Foreign Minister Lubomír Zaorálek, heading a Czech delegation, continued an official visit to Cairo on Monday. The meeting with ministers and other representatives is aimed at deepening bilateral relations and bolstering further economic cooperation – with an accent on security and defence.
A delegation of 23 business representatives to Cairo, headed by Foreign Minister Lubomír Zaorálek, is aiming to deepen economic and cultural ties with Egypt – one of the Czech Republic’s most significant trading partners in the Middle East. The initiative is to improve relations even though the country has seen marked political and social upheaval since the promise of Arab Spring democracy evaporated. Břetislav Tureček is a specialist on the Middle East at Prague’s Metropolitan University.
“The former Czechoslovakia had very strong ties with [Gamal Abdul] Nasser’s Egypt – a partner for major arms export but also cultural exchange. The Czechs enjoyed a good reputation which still holds true today… At the same time, I think that politicians sometimes overstate the importance of past relations: a lot has changed over the last 30 years and many of the ties with the Arab world no longer exist. The political and economic maps have changed.”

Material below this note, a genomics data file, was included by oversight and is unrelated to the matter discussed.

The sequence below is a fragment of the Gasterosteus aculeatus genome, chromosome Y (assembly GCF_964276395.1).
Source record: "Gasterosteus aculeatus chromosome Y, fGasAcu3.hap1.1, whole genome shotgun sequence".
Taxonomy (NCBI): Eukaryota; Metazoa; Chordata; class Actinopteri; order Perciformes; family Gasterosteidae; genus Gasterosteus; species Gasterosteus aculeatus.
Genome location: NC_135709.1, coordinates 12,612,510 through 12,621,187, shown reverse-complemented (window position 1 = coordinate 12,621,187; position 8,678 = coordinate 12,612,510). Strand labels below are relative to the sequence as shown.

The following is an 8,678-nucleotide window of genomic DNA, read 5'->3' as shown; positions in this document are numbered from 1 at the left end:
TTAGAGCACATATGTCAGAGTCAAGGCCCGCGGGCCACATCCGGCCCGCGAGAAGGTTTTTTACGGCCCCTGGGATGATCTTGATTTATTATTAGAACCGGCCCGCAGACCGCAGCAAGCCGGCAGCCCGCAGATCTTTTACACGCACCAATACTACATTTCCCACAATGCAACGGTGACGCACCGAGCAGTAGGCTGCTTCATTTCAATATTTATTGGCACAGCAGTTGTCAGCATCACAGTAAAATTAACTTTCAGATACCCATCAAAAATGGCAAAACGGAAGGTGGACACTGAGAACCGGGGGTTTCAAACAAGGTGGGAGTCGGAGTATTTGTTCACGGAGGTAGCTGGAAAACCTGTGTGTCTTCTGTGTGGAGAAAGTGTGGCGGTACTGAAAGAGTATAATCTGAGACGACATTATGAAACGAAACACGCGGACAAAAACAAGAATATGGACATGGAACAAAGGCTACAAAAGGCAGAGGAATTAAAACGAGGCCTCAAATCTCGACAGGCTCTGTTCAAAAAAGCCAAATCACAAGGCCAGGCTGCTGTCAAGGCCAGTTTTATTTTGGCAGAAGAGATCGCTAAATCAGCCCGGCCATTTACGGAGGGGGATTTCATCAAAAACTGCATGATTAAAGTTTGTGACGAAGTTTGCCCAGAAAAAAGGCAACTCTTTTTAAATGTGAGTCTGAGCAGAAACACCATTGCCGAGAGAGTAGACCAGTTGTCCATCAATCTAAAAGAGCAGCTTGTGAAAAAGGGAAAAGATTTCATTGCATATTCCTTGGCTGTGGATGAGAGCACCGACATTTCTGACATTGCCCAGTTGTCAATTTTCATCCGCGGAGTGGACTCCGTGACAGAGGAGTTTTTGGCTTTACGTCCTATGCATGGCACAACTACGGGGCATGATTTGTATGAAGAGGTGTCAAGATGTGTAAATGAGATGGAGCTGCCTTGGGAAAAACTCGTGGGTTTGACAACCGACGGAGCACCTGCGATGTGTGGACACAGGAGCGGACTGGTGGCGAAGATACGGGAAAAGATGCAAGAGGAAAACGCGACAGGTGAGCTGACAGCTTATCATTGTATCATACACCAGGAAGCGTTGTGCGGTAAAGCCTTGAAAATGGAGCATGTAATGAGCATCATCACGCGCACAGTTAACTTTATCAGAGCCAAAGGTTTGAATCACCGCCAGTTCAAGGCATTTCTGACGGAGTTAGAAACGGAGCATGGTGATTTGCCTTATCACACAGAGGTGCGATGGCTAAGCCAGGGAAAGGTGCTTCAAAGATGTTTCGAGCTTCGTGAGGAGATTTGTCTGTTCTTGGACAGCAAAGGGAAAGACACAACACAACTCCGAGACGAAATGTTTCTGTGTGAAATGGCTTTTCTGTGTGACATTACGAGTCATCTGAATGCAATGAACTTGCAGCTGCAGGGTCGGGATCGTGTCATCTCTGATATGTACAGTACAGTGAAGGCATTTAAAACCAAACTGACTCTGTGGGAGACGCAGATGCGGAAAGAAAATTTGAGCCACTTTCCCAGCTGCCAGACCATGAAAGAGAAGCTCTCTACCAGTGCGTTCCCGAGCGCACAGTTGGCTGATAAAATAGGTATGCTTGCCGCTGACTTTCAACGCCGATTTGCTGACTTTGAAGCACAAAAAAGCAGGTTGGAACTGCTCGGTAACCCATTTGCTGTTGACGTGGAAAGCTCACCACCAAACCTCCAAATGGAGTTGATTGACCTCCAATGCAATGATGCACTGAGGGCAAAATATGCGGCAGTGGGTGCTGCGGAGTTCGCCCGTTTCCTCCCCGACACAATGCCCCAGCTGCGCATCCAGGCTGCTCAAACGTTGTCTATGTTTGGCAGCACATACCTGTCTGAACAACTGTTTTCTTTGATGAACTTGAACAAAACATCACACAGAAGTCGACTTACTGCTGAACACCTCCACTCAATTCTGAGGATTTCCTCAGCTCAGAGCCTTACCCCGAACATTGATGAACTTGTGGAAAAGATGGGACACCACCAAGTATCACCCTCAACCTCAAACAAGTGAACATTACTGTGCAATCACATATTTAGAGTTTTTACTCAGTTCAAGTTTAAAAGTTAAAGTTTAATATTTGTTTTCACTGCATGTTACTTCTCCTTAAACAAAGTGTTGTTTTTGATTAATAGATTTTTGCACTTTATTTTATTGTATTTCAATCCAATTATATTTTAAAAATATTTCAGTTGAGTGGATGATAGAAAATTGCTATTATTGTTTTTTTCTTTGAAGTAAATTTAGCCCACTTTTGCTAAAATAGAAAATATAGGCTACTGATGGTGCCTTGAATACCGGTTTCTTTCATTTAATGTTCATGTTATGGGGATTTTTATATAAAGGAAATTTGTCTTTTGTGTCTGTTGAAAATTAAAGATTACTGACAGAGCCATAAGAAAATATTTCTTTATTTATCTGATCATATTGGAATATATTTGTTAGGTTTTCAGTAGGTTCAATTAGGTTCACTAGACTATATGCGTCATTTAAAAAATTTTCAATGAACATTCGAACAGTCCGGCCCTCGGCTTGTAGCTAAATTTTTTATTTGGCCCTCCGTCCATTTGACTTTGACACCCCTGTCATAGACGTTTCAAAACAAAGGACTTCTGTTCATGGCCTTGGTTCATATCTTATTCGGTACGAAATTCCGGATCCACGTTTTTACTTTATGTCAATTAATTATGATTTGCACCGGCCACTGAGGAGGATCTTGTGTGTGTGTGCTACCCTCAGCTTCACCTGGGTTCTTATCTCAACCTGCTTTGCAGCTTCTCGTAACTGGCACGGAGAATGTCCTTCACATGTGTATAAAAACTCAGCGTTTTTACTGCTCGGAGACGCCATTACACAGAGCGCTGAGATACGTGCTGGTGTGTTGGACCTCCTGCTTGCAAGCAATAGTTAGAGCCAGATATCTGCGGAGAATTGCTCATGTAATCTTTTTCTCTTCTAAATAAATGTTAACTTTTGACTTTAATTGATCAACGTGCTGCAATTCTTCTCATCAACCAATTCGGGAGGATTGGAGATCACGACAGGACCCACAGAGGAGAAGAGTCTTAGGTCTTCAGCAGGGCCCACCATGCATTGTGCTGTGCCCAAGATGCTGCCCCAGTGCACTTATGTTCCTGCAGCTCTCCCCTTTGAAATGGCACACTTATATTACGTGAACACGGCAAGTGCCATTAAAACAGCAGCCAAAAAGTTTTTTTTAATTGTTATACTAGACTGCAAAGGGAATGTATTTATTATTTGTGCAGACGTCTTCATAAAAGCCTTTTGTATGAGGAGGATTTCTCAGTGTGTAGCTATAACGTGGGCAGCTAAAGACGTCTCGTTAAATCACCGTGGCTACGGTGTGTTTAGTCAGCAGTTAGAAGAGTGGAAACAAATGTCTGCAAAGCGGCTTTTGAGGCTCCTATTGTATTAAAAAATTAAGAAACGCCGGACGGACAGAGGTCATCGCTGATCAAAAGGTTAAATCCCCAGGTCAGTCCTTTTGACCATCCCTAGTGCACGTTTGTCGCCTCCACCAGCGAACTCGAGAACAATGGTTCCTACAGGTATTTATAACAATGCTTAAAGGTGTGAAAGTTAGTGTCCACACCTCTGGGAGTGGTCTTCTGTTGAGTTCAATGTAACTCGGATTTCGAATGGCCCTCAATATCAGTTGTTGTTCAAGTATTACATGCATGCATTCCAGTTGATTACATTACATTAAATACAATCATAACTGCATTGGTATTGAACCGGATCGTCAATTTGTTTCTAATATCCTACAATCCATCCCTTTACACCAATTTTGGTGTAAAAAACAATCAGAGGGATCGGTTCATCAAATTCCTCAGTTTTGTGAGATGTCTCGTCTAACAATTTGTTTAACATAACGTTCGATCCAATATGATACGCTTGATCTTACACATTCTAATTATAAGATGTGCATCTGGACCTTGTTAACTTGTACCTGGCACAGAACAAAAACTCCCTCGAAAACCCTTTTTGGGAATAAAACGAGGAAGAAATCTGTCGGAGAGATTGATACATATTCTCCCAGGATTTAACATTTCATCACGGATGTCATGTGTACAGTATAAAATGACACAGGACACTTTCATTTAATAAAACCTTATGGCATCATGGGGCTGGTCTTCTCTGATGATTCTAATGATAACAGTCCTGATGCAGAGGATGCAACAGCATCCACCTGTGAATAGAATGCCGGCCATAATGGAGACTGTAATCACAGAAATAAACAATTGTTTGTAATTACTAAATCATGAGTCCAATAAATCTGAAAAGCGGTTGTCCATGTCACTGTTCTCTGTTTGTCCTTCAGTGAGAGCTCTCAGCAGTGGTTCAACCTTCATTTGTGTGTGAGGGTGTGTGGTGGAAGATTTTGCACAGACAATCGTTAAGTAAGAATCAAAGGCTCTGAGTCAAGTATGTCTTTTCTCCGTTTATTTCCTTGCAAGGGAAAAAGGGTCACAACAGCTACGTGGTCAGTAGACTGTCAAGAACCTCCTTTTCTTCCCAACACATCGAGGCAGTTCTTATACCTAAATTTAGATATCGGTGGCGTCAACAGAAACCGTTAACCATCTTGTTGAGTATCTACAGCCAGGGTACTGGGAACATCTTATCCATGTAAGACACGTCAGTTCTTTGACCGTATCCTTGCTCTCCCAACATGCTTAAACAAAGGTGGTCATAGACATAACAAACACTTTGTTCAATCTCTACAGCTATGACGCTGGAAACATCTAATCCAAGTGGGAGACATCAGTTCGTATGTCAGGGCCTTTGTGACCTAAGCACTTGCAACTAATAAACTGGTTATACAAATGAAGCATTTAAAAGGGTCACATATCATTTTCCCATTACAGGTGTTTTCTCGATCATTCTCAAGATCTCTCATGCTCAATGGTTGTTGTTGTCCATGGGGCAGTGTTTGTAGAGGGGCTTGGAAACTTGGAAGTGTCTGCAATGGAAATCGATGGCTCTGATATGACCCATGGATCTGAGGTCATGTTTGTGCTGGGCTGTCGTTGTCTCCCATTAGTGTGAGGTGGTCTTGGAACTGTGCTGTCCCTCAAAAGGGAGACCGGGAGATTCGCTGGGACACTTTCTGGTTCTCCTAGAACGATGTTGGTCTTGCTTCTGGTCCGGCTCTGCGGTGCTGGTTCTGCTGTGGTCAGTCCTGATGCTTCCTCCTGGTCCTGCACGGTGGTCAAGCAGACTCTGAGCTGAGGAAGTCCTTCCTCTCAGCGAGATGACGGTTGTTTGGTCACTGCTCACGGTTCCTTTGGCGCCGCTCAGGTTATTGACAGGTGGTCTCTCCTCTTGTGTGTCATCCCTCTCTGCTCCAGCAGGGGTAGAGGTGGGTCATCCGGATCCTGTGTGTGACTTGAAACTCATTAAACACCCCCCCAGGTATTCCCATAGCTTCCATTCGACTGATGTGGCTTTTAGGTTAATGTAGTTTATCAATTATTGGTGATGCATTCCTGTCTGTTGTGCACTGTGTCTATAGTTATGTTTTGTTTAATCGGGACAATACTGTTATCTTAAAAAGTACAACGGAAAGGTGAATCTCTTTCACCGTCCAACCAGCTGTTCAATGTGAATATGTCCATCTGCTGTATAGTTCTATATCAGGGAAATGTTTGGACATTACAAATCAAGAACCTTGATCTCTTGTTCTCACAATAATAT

The hope, for the Czech delegation, is to encourage new business opportunities, much of it in the area of security and defence.
“[Egypt] is looking for competitive new products… What the Czech Republic can offer today are machine parts, transport systems and similar technology. As far as I know, a lot of work went into putting together a delegation representing these fields by the Foreign Ministry.”
But with all of the changes which have swept Egypt and other parts of the Middle East, there are clearly risks. Some question the stability of the Egyptian market, not least in the area of arms or defence. Břetislav Tureček again:
“We can’t pretend today that Egypt is a democracy: it is a semi-military regime with thousands of political prisoners behind bars. It is possible that European states will have to respect certain restrictions, not least regarding the sale of arms.”
The emphasis of the foreign minister’s visit is more than economic but also cultural, focussing, for example, on 55 years of Czech archaeological work in Cairo’s Abusir which has enjoyed remarkable success over the years. Mr Zaorálek has also emphasised the need for a solution in Syria. On Sunday, he met with members of the Syrian opposition in Cairo, agreeing that the utmost effort was needed to end violence in Syria so that refugees fleeing the conflict could return home.
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